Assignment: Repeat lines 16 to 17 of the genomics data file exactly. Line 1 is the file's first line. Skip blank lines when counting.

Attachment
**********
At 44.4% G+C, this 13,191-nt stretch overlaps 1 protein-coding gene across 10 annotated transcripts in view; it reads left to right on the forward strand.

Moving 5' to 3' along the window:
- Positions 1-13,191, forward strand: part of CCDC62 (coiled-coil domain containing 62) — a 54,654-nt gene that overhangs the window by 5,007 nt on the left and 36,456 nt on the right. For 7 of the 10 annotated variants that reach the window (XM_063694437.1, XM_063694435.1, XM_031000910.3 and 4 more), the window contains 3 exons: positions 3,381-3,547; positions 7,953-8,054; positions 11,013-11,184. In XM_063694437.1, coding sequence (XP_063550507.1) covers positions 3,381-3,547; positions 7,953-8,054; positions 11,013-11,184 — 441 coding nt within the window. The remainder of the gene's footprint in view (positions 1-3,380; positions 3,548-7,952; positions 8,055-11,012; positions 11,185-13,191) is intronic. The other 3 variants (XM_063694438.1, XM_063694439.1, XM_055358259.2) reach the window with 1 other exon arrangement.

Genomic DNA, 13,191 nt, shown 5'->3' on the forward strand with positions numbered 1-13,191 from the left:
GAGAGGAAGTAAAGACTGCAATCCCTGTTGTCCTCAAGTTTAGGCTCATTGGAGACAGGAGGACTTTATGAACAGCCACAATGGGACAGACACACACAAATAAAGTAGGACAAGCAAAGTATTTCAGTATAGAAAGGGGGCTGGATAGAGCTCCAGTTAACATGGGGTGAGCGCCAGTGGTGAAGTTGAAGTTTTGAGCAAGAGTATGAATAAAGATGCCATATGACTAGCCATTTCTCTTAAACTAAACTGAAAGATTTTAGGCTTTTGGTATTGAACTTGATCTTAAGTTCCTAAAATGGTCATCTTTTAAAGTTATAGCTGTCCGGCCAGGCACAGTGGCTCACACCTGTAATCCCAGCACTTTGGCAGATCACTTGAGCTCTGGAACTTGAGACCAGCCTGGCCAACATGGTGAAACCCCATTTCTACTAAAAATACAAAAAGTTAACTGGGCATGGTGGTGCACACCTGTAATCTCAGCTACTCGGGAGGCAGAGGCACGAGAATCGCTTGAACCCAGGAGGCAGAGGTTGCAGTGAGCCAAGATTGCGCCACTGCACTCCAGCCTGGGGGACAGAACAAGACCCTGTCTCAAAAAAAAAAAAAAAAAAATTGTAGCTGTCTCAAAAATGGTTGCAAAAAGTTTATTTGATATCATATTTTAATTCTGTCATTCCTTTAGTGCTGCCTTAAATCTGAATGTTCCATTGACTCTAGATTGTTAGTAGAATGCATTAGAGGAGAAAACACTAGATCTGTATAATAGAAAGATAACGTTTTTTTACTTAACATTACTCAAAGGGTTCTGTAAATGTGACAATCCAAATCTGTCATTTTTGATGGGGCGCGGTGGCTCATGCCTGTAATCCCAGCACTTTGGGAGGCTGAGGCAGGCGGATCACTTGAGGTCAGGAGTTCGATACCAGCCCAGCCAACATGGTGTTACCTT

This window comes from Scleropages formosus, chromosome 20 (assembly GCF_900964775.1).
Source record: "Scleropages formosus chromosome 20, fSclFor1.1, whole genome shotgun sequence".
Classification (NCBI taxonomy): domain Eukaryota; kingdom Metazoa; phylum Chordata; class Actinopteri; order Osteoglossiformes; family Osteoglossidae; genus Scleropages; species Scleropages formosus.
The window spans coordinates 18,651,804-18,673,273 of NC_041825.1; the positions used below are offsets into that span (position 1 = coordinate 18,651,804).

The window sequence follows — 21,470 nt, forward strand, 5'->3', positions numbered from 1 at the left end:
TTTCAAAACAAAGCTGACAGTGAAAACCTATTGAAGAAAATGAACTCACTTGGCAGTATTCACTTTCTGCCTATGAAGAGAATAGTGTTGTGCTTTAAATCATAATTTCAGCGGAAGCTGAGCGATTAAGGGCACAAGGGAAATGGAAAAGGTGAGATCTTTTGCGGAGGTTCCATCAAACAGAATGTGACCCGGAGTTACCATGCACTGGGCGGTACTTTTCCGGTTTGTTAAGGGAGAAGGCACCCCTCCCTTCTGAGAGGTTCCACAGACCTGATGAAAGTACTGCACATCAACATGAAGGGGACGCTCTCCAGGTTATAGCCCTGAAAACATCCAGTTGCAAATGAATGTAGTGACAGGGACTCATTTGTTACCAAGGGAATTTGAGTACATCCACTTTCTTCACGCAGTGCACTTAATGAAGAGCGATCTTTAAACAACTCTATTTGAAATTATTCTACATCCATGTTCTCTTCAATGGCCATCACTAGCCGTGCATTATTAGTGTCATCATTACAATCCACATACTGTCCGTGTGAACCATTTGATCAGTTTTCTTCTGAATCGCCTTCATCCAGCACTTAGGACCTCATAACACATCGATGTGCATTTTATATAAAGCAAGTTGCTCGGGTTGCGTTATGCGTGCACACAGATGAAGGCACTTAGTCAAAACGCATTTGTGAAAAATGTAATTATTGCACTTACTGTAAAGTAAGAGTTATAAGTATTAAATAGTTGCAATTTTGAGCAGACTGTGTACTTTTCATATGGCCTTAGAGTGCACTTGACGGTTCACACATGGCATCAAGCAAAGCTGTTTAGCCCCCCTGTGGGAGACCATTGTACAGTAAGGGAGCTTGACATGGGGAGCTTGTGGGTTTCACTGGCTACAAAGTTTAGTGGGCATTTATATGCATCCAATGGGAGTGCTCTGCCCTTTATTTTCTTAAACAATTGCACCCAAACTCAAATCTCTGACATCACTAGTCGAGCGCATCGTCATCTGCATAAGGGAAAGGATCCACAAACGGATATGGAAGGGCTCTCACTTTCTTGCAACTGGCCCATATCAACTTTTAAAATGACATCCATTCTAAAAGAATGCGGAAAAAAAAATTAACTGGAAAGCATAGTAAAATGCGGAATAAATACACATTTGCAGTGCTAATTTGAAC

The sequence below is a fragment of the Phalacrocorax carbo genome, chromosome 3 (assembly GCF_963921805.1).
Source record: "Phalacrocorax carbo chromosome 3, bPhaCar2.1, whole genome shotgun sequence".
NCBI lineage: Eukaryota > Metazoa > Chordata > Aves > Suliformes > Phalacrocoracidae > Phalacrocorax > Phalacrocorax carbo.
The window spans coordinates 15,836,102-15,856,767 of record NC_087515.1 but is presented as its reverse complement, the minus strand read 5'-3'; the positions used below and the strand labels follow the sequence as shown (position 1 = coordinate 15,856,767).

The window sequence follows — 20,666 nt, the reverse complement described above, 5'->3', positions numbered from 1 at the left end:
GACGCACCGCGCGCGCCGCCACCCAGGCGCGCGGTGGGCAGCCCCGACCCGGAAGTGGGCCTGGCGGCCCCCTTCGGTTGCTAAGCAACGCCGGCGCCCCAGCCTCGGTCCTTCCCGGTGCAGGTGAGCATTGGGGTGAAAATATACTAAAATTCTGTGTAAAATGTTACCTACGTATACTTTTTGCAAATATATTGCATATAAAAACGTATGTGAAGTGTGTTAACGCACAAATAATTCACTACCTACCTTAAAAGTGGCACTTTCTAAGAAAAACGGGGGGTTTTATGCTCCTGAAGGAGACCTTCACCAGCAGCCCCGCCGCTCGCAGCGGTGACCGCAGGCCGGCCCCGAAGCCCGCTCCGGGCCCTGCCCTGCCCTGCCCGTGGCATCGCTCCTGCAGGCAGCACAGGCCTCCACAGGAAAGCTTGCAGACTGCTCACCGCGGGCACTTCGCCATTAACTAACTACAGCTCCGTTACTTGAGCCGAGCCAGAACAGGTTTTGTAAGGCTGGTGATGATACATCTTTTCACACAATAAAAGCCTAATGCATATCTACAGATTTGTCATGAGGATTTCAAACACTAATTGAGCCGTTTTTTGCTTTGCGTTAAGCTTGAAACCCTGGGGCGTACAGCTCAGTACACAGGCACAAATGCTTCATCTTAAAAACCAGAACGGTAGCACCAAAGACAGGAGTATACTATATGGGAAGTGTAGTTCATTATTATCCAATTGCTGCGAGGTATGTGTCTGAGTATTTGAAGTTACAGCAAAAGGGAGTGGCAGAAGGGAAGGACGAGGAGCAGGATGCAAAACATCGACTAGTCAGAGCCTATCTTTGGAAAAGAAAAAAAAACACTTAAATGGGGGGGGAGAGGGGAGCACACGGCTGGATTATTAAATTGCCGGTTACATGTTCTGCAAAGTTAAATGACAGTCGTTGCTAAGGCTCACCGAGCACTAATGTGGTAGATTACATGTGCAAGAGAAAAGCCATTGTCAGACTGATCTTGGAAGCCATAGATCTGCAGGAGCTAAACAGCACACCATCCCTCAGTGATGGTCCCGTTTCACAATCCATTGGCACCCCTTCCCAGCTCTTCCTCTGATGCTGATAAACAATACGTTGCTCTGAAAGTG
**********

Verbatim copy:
The window sequence follows — 20,666 nt, the reverse complement described above, 5'->3', positions numbered from 1 at the left end:
GACGCACCGCGCGCGCCGCCACCCAGGCGCGCGGTGGGCAGCCCCGACCCGGAAGTGGGCCTGGCGGCCCCCTTCGGTTGCTAAGCAACGCCGGCGCCCCAGCCTCGGTCCTTCCCGGTGCAGGTGAGCATTGGGGTGAAAATATACTAAAATTCTGTGTAAAATGTTACCTACGTATACTTTTTGCAAATATATTGCATATAAAAACGTATGTGAAGTGTGTTAACGCACAAATAATTCACTACCTACCTTAAAAGTGGCACTTTCTAAGAAAAACGGGGGGTTTTATGCTCCTGAAGGAGACCTTCACCAGCAGCCCCGCCGCTCGCAGCGGTGACCGCAGGCCGGCCCCGAAGCCCGCTCCGGGCCCTGCCCTGCCCTGCCCGTGGCATCGCTCCTGCAGGCAGCACAGGCCTCCACAGGAAAGCTTGCAGACTGCTCACCGCGGGCACTTCGCCATTAACTAACTACAGCTCCGTTACTTGAGCCGAGCCAGAACAGGTTTTGTAAGGCTGGTGATGATACATCTTTTCACACAATAAAAGCCTAATGCATATCTACAGATTTGTCATGAGGATTTCAAACACTAATTGAGCCGTTTTTTGCTTTGCGTTAAGCTTGAAACCCTGGGGCGTACAGCTCAGTACACAGGCACAAATGCTTCATCTTAAAAACCAGAACGGTAGCACCAAAGACAGGAGTATACTATATGGGAAGTGTAGTTCATTATTATCCAATTGCTGCGAGGTATGTGTCTGAGTATTTGAAGTTACAGCAAAAGGGAGTGGCAGAAGGGAAGGACGAGGAGCAGGATGCAAAACATCGACTAGTCAGAGCCTATCTTTGGAAAAGAAAAAAAAACACTTAAATGGGGGGGGAGAGGGGAGCACACGGCTGGATTATTAAATTGCCGGTTACATGTTCTGCAAAGTTAAATGACAGTCGTTGCTAAGGCTCACCGAGCACTAATGTGGTAGATTACATGTGCAAGAGAAAAGCCATTGTCAGACTGATCTTGGAAGCCATAGATCTGCAGGAGCTAAACAGCACACCATCCCTCAGTGATGGTCCCGTTTCACAATCCATTGGCACCCCTTCCCAGCTCTTCCTCTGATGCTGATAAACAATACGTTGCTCTGAAAGTG